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Finance as a novelistic plot engine
January 3, 2014 10:12 AM   Subscribe

An unpublished interview with novelist Sol Yurick by BLDGBLOG's Geoff Manaugh. "[S]uppose we think of The Iliad as one big trade war. Troy, as you know, sat on the route into the Black Sea, which means it commanded the whole hinterland where people like the Greeks and the Trojans did trading. The Trojan War was a trade war." (previously on the 2013 passing of the writer of The Warriors)
There was an essay I wrote for The Nation on Truman Capote’s In Cold Blood, in which I panned the novel. But what I realized, even at the time I was writing it, was that, in a certain way, the story in that book—the true story it was based on—wasn’t just a random killing. It was a revenge killing. It was about two people who are, in a sense, dispossessed. But the person who got killed—not the family so much, but the farmer himself, Clutter—was no ordinary guy. He was no ordinary farmer, but a well-to-do guy with 3,000 acres and some cattle and maybe an oil-pumping system. He was important. He’d worked in government and he’d worked as a county agent. I won’t go into the history of the county agents and their ultimate role in making agribusiness as we know it today. But he was important enough in 1954 to have been interviewed about a kind of global crisis in agriculture in the magazine section of the New York Times.

This wasn’t the story Truman Capote told. Capote was given an assignment by the New Yorker and he went and he did it. He didn’t know or understand any of this background. He didn’t talk about the role of this guy. Not that this guy was the ultimate villain—this Clutter person—but, the fact is, he had a very key role. If he was important enough to be interviewed in a section on changes in agricultural policy in the New York Times Magazine, that means he’s not just nobody. The fact that he conjoined the outlaws, the killers—the fact that they conjoin, in a sense, with the Clutters—I think is a piece of, you can almost say, Dickensian chance. It’s like how some novelists will start out with two or three random incidents that are not connected at all and then mold them together.
posted by spamandkimchi (15 comments total) 10 users marked this as a favorite

 
The Trojan War was a trade war.

When examining the motivations of nation-states and the wars they choose, it all comes down to economics, whether the king needed more revenues, or enterprises needed cheaper labor, better trade routes, or more raw materials. It's a fun exercise to look at the history of a war and find the key economic factor that drove it.

He didn’t know or understand any of this background.

Yurick doesn't really make a case for the killing to be motivated any differently than Capote portrayed it. I would be interested to know if Yurick could have elaborated on this idea more.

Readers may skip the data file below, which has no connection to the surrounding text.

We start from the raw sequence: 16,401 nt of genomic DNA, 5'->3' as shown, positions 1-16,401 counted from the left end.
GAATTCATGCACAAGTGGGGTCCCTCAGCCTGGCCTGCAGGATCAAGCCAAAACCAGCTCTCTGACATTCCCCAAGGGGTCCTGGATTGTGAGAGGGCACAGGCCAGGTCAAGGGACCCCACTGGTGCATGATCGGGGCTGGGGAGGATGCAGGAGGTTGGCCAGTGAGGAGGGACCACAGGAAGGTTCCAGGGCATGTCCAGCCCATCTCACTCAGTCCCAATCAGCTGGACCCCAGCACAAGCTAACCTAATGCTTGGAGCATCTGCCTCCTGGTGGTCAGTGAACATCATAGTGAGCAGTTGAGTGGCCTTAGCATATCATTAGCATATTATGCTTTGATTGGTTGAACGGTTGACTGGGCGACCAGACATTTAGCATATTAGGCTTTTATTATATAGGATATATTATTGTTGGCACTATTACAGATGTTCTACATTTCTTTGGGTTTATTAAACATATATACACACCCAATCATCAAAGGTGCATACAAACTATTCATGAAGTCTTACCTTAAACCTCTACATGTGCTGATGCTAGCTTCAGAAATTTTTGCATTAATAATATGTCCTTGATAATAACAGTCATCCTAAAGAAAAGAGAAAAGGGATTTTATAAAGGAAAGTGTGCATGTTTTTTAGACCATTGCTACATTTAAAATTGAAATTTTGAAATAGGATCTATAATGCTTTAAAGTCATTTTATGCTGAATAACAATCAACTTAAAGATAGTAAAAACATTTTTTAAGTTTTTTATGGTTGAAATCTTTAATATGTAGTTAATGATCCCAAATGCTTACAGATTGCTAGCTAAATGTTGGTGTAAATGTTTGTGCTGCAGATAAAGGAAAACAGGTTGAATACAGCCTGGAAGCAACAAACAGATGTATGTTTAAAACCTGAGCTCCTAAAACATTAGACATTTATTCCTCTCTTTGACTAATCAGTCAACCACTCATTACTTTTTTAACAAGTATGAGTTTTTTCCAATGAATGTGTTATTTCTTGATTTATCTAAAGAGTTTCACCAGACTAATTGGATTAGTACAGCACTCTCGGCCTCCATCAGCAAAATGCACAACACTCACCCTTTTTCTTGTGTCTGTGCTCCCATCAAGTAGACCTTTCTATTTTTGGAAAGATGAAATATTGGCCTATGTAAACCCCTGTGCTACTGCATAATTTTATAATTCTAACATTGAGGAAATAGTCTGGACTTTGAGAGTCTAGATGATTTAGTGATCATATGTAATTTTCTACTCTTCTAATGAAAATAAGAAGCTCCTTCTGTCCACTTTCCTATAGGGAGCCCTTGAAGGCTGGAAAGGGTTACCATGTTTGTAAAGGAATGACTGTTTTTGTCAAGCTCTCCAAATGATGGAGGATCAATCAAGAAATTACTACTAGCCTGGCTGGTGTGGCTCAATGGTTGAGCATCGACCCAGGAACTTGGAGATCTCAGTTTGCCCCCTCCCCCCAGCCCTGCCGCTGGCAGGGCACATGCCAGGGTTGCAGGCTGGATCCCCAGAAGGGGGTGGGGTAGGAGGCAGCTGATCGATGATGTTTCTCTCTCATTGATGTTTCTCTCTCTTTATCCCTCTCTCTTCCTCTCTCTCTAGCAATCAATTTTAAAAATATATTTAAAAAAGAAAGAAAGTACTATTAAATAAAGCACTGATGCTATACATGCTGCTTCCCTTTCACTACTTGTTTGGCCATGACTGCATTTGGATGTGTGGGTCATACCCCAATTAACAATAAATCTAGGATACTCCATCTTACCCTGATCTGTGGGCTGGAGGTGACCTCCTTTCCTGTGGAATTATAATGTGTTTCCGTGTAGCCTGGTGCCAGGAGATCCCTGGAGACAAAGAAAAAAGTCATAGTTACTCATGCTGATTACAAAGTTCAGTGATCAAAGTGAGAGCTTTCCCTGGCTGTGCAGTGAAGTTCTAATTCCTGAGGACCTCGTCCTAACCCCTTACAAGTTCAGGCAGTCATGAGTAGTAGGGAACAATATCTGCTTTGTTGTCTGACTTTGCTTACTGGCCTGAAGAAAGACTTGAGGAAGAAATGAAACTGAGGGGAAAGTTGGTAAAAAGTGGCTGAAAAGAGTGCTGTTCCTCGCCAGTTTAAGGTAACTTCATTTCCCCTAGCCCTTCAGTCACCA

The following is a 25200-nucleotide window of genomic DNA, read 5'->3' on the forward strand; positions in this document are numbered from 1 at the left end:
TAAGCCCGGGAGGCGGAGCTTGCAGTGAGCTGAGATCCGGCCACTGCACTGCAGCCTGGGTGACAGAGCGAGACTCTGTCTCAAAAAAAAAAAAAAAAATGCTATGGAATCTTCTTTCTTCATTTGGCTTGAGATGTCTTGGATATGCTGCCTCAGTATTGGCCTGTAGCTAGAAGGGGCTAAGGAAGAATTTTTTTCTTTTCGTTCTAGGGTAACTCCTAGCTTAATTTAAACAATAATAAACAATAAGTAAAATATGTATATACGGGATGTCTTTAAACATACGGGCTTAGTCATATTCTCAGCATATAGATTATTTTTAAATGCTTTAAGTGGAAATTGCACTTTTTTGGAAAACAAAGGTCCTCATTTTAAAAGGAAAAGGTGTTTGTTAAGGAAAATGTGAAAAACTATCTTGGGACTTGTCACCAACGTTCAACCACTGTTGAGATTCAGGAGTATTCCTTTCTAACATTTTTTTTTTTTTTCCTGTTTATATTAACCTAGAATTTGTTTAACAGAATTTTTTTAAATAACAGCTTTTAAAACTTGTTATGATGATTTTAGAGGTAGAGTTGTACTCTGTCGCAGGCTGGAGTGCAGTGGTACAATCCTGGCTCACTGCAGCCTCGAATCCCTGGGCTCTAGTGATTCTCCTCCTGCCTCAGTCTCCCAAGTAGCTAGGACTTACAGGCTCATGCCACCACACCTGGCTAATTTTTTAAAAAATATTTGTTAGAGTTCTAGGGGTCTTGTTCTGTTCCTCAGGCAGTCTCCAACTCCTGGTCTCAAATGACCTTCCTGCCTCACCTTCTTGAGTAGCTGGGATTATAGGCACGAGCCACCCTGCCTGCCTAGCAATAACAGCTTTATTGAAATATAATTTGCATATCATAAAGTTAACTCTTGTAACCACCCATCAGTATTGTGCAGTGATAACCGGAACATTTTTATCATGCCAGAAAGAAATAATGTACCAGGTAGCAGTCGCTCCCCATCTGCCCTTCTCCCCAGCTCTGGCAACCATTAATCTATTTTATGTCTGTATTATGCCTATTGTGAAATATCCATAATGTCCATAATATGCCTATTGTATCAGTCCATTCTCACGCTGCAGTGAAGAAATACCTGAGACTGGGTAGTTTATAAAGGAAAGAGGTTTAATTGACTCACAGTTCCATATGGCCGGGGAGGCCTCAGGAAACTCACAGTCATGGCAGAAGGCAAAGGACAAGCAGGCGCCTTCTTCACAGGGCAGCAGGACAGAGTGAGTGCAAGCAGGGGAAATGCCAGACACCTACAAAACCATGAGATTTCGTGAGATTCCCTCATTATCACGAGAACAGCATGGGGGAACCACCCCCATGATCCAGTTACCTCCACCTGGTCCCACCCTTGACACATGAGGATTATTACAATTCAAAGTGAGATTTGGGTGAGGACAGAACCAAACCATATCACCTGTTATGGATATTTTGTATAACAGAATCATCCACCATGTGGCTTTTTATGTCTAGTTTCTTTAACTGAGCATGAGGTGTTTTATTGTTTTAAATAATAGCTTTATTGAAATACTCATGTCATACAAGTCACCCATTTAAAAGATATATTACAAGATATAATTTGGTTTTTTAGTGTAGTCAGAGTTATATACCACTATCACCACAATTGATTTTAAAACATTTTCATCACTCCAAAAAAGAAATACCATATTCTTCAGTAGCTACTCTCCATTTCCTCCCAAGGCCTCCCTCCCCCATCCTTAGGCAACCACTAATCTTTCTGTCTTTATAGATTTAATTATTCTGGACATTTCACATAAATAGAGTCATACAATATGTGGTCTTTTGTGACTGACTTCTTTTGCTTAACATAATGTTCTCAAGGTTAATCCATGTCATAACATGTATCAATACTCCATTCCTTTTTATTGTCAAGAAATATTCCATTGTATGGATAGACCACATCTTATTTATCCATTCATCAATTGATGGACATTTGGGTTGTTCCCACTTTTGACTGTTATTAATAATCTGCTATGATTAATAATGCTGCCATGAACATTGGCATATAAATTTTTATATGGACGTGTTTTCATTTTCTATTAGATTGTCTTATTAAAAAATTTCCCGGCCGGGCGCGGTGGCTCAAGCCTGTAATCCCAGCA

posted by Mental Wimp at 10:55 AM on January 3


Agree with Mental Wimp. If you give an economist Romeo and Juliet to read he will tell you it's about power asymmetry, exploding offers, and opportunity costs. If you give the same play to a communist, she will tell you that it shows how the working class is kept down by the landowners. These are just filters to interpret and make sense of a life's randomness.
posted by ibme at 11:02 AM on January 3 [2 favorites]


The Trojan War was a trade war.

There's a lot of excellent intriguing scholarship supporting this very hypothesis, notably Barry Strauss' The Trojan War: A New History. While some his book is based on supposition ("The Myrmidons were like this, so they'd probably do this") it still gives an excellent look at the strategic economic location and (thus) power of Troy and why it would be such a tempting target for the Greek pillagers.
posted by Joey Michaels at 11:02 AM on January 3


When examining the motivations of nation-states and the wars they choose, it all comes down to economics,

It can come down to personal ambition, or religion, even just pique. (NB that the notion of Trojan War as a trade war is not original to Yurick. Robert Graves made the same point years earlier.)

Agreed, however, on the Clutter murder thing. He's getting too abstract, which is fine in literature but not so much in real life crime. Absent the money that was supposed to be in the house, the crime would never have happened.
posted by IndigoJones at 11:06 AM on January 3


OK, but the putative presence of money at the Clutters's and the murderers' desire for that money are not random things that are totally unrelated to their respective class positions and interests.

It would be interesting to read that Nation article.
posted by enn at 11:11 AM on January 3


IndigoJones: "When examining the motivations of nation-states and the wars they choose, it all comes down to economics,